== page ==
When we migrated out of Africa to more temperate regions we underwent minor mutations. They gave us our body shapes, our facial characteristics and our skin colours. The different races of mankind were born.

We were all black once.

In terms of skin colour the reasons are simple. We need Vitamin D to keep us healthy and give us strong bones. We need protection against UV Light to prevent skin cancer. It is a balance. In the tropical sun the skin needs to be black. In the temperate regions white. And in the between regions shades of brown.

Our skin colour is the result of minor mutations to balance protection from the UV rays and the production of vitamins.

Now we settle in various parts of the world there are certain lessons we need to learn. If you are black and living in Norway then take some vitamin supplement and get out in the sun as much as possible. If you are white and living in Africa then cover up and use strong sun shield.

Incredible to think that such pragmatic evolution should have resulted in such prejudice, discrimination, racism and hatred.

Human beings are a recent evolutionary invention. We are not yet civilised. We have much to learn. We are still cruel, tribal and incredibly stupid.

It is our mother’s birthday! We should all celebrate.

Civil Rights – Schwerner, Chaney, and Goodman – Murders – Tom Paxton Lyrics.

Civil Rights – Schwerner, Chaney, and Goodman – Murders – Tom Paxton Lyrics.

Goodman Chaney Schwerner

Michael Schwerner and Andrew Goodman were two young white men who went down to Mississippi in 1964 to help the Civil Rights cause and help sign up black registration for voting.

They were joined by James Chaney who was a young black man. They were pulled over by the cops for supposedly speeding and taken back to the police station.

Their bodies were later discovered buried in a damn. They were murdered by the Ku Klux Klan for daring to fight for justice, freedom, equality and an end to racism.

It is great that we have people as brave as these three heroes who are prepared to put their lives on the line, non-violently, for freedom and equality, but it is sad that such actions were ever necessary. Social justice is always paid for in blood.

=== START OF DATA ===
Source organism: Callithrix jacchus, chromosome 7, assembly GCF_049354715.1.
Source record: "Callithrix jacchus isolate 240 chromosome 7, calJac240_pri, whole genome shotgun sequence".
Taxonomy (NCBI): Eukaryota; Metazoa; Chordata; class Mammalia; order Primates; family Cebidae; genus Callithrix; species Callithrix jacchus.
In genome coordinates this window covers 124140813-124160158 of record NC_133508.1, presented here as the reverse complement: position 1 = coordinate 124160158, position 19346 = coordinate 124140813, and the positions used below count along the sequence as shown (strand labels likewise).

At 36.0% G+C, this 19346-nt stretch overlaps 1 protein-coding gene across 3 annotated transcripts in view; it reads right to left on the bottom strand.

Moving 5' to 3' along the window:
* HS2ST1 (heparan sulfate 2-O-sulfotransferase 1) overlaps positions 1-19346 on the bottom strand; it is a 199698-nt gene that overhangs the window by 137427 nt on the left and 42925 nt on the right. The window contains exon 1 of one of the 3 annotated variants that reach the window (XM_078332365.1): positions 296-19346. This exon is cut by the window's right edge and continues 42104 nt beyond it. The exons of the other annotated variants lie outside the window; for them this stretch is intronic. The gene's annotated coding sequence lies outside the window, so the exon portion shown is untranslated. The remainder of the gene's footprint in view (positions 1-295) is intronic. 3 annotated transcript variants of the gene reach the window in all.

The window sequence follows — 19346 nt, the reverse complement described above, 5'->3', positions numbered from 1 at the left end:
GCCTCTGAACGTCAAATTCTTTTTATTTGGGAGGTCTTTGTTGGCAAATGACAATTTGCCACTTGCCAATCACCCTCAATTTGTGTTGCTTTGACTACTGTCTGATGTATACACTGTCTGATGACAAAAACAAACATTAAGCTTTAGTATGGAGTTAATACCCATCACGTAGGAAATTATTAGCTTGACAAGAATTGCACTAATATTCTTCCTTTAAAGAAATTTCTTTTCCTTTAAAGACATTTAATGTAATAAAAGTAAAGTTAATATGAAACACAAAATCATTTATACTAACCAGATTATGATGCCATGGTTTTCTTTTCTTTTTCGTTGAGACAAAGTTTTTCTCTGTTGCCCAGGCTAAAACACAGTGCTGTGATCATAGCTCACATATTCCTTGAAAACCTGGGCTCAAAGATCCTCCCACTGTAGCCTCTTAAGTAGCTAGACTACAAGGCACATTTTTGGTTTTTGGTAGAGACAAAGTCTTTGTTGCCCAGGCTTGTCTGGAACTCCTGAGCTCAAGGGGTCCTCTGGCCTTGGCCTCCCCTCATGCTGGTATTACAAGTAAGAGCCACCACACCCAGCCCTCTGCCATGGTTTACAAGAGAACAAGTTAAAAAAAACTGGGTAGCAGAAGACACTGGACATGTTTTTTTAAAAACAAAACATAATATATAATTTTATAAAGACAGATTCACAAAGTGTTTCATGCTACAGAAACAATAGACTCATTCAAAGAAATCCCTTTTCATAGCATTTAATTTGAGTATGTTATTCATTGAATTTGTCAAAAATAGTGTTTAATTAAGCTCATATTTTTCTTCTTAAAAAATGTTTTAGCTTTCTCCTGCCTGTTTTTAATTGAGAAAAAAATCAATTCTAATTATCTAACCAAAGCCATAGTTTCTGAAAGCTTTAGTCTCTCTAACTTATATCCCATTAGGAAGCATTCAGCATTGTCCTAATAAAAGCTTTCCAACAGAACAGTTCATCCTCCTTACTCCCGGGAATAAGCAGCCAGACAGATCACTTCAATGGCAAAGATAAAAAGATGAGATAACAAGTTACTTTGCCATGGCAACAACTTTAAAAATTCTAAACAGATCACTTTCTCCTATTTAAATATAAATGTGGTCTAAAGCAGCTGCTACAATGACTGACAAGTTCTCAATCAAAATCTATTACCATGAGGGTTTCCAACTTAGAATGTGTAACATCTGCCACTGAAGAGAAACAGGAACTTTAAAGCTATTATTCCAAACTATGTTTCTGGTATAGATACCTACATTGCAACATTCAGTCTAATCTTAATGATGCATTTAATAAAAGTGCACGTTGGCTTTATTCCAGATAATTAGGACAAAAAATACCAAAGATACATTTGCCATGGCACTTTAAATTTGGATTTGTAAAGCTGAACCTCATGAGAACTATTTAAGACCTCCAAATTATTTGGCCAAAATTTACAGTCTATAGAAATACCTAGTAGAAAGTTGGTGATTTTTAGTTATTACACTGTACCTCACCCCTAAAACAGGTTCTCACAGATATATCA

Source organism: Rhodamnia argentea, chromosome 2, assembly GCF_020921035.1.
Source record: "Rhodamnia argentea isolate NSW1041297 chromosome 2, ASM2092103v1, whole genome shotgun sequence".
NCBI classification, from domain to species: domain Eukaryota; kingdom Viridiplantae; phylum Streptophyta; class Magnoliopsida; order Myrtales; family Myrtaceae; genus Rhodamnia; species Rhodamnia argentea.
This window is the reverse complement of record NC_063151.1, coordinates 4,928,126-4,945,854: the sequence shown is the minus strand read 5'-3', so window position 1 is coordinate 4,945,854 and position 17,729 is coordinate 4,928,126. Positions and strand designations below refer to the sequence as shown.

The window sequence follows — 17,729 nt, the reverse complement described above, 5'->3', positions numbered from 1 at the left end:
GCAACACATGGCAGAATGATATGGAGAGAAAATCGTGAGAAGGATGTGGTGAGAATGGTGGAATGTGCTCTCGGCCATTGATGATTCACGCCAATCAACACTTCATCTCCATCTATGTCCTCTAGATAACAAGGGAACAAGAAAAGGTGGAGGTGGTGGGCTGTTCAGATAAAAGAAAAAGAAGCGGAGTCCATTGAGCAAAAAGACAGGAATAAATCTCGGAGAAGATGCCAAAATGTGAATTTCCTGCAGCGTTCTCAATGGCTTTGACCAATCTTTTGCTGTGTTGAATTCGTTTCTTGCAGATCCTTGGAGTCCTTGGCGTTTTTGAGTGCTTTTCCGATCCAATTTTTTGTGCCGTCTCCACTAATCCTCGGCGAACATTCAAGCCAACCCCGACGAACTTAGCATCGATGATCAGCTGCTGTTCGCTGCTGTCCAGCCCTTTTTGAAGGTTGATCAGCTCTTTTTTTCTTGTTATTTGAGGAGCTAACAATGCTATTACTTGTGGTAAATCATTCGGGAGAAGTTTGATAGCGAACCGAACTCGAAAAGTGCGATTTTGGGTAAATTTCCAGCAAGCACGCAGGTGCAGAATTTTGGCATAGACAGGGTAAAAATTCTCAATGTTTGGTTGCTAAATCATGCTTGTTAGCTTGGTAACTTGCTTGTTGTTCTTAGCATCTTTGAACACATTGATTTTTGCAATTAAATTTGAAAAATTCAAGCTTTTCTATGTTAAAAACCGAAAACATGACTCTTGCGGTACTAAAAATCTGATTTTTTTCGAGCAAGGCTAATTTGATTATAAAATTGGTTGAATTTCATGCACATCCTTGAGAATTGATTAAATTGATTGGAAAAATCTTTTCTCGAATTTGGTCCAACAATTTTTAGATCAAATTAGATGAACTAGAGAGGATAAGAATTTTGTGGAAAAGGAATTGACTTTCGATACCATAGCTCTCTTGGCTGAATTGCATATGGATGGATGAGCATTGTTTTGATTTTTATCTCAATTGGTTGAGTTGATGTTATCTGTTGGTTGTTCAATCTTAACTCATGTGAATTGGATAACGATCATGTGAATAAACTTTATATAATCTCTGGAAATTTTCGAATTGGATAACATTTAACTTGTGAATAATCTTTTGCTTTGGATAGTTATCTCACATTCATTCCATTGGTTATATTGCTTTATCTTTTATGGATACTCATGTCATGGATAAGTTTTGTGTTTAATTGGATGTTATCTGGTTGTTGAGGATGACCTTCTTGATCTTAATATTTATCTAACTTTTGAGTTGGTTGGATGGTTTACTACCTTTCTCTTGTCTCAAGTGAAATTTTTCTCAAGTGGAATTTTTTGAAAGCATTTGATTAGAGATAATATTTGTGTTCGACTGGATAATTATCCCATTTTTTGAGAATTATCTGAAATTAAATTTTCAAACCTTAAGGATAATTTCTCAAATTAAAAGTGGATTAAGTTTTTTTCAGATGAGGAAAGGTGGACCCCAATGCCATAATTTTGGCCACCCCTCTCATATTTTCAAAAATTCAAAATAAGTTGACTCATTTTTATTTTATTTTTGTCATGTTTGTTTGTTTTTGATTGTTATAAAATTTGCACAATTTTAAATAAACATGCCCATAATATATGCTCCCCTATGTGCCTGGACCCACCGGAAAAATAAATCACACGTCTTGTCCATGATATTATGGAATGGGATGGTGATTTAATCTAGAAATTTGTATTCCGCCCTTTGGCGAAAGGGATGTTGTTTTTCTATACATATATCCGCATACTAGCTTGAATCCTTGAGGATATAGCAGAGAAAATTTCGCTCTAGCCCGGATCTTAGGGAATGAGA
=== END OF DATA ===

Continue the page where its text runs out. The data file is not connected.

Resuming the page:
The 1960s was not that long ago. It is hard to believe how bad things were.

Things are much better now but there’s still a lot to do. People of all colours need to come together to demand social justice.

Goodman and Schwerner and Chaney

Words and Music by Tom Paxton

The night air is heavy, no cool breezes blow.
The sounds of the voices are worried and low.
Desperately wondering and desperate to know,
About Goodman, Schwerner and Chaney.

Calm desperation and flickering hope,
Reality grapples like a hand on the throat.
For you live in the shadow of ten feet of rope,
If you’re Goodman and Schwerner and Chaney.

The Pearl River was dragged and two bodies were found,
But it was a blind alley for both men were brown.
So they all shrugged their shoulders and the search it went on,
For Goodman and Schwerner and Chaney.

Pull out the dead bodies from the ooze of the dam.
Take the bodies to Jackson all accordin’ to plan.
With the one broken body do the best that you can,
It’s the body of young James Chaney.

The nation was outraged and shocked through and through.
Call J. Edgar Hoover. He’ll know what to do.
For they’ve murdered two white men, and a colored boy too
Goodman and Schwerner and Chaney.

James Chaney your body exploded in pain,
And the beating they gave you is pounding my brain.
And they murdered much more with their dark bloody chains
And the body of pity lies bleeding.

The pot-bellied copper shook hands all around,
And joked with the rednecks who came into town
And they swore that the murderer soon would be found
And they laughed as they spat their tobacco.

Bob Dylan, Phil Ochs, Joan Baez and the Civil Rights Movement of the 60s.

Bob Dylan, Phil Ochs, Joan Baez and the Civil Rights Movement of the 60s.